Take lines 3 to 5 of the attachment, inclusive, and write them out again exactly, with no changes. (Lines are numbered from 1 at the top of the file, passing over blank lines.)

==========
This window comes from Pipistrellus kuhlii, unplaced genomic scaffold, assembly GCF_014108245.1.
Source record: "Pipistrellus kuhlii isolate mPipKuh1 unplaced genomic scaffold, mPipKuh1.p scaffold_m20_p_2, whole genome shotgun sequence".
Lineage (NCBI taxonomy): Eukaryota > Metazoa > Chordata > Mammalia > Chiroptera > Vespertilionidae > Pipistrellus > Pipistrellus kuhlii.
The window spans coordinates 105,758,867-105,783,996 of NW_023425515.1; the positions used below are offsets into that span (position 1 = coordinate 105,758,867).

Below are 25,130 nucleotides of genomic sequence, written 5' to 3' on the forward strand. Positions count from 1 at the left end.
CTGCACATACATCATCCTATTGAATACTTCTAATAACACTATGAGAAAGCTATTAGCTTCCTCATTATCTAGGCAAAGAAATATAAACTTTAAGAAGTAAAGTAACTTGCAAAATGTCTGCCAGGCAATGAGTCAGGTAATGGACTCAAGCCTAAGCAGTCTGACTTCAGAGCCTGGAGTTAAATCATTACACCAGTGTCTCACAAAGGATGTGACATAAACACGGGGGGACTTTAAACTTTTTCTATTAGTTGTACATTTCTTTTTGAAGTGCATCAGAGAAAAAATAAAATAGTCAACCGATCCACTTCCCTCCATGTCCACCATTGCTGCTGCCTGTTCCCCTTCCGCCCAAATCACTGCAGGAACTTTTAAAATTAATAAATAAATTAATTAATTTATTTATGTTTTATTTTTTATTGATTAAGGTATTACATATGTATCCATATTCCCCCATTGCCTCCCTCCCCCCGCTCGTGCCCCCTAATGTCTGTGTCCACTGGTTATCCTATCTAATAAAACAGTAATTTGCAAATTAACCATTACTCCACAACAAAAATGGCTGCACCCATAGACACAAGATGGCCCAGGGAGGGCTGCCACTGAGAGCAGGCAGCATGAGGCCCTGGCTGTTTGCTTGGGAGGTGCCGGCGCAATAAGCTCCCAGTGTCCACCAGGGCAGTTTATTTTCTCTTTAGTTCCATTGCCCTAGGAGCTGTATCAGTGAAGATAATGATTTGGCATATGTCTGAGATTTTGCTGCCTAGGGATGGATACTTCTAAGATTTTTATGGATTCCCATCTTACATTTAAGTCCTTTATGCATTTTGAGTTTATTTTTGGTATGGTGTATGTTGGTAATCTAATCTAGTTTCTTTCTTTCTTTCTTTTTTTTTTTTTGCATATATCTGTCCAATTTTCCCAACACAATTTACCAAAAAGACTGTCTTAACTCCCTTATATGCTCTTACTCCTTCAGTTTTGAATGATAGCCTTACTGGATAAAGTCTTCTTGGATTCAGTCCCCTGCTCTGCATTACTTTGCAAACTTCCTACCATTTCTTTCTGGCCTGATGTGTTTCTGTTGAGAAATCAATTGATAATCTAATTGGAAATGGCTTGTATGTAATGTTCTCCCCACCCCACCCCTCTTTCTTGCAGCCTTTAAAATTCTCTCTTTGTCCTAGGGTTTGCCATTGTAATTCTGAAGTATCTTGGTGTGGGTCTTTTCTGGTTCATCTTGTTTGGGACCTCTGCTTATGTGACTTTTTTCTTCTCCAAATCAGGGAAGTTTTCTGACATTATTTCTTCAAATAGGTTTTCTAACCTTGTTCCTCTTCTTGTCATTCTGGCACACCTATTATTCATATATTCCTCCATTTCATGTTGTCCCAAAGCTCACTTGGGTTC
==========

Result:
Lineage (NCBI taxonomy): Eukaryota > Metazoa > Chordata > Mammalia > Chiroptera > Vespertilionidae > Pipistrellus > Pipistrellus kuhlii.
The window spans coordinates 105,758,867-105,783,996 of NW_023425515.1; the positions used below are offsets into that span (position 1 = coordinate 105,758,867).

Below are 25,130 nucleotides of genomic sequence, written 5' to 3' on the forward strand. Positions count from 1 at the left end.